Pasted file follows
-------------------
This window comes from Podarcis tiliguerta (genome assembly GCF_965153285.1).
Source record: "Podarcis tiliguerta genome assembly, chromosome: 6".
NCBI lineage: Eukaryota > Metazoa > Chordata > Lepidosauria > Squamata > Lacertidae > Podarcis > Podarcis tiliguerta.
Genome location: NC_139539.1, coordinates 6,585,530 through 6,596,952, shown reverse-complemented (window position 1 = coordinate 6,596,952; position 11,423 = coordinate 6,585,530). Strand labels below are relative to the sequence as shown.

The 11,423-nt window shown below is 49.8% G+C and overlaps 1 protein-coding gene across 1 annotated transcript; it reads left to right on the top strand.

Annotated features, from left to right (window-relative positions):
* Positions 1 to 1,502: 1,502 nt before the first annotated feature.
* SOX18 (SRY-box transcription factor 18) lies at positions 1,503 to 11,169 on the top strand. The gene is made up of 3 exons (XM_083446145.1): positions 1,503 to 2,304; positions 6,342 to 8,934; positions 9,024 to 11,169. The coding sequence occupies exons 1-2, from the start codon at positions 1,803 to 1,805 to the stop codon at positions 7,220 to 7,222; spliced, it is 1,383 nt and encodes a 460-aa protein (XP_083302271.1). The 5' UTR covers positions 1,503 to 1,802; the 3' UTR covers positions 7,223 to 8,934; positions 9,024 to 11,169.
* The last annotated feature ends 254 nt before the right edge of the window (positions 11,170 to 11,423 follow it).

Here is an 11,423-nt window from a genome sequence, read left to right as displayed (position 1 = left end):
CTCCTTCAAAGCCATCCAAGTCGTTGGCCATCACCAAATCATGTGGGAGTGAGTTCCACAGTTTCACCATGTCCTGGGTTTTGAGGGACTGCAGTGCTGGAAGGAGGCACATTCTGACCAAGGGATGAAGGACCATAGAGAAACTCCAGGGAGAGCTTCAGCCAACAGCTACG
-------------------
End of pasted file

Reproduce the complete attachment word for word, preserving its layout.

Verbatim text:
This window comes from Podarcis tiliguerta (genome assembly GCF_965153285.1).
Source record: "Podarcis tiliguerta genome assembly, chromosome: 6".
NCBI lineage: Eukaryota > Metazoa > Chordata > Lepidosauria > Squamata > Lacertidae > Podarcis > Podarcis tiliguerta.
Genome location: NC_139539.1, coordinates 6,585,530 through 6,596,952, shown reverse-complemented (window position 1 = coordinate 6,596,952; position 11,423 = coordinate 6,585,530). Strand labels below are relative to the sequence as shown.

The 11,423-nt window shown below is 49.8% G+C and overlaps 1 protein-coding gene across 1 annotated transcript; it reads left to right on the top strand.

Annotated features, from left to right (window-relative positions):
* Positions 1 to 1,502: 1,502 nt before the first annotated feature.
* SOX18 (SRY-box transcription factor 18) lies at positions 1,503 to 11,169 on the top strand. The gene is made up of 3 exons (XM_083446145.1): positions 1,503 to 2,304; positions 6,342 to 8,934; positions 9,024 to 11,169. The coding sequence occupies exons 1-2, from the start codon at positions 1,803 to 1,805 to the stop codon at positions 7,220 to 7,222; spliced, it is 1,383 nt and encodes a 460-aa protein (XP_083302271.1). The 5' UTR covers positions 1,503 to 1,802; the 3' UTR covers positions 7,223 to 8,934; positions 9,024 to 11,169.
* The last annotated feature ends 254 nt before the right edge of the window (positions 11,170 to 11,423 follow it).

Here is an 11,423-nt window from a genome sequence, read left to right as displayed (position 1 = left end):
CTCCTTCAAAGCCATCCAAGTCGTTGGCCATCACCAAATCATGTGGGAGTGAGTTCCACAGTTTCACCATGTCCTGGGTTTTGAGGGACTGCAGTGCTGGAAGGAGGCACATTCTGACCAAGGGATGAAGGACCATAGAGAAACTCCAGGGAGAGCTTCAGCCAACAGCTACG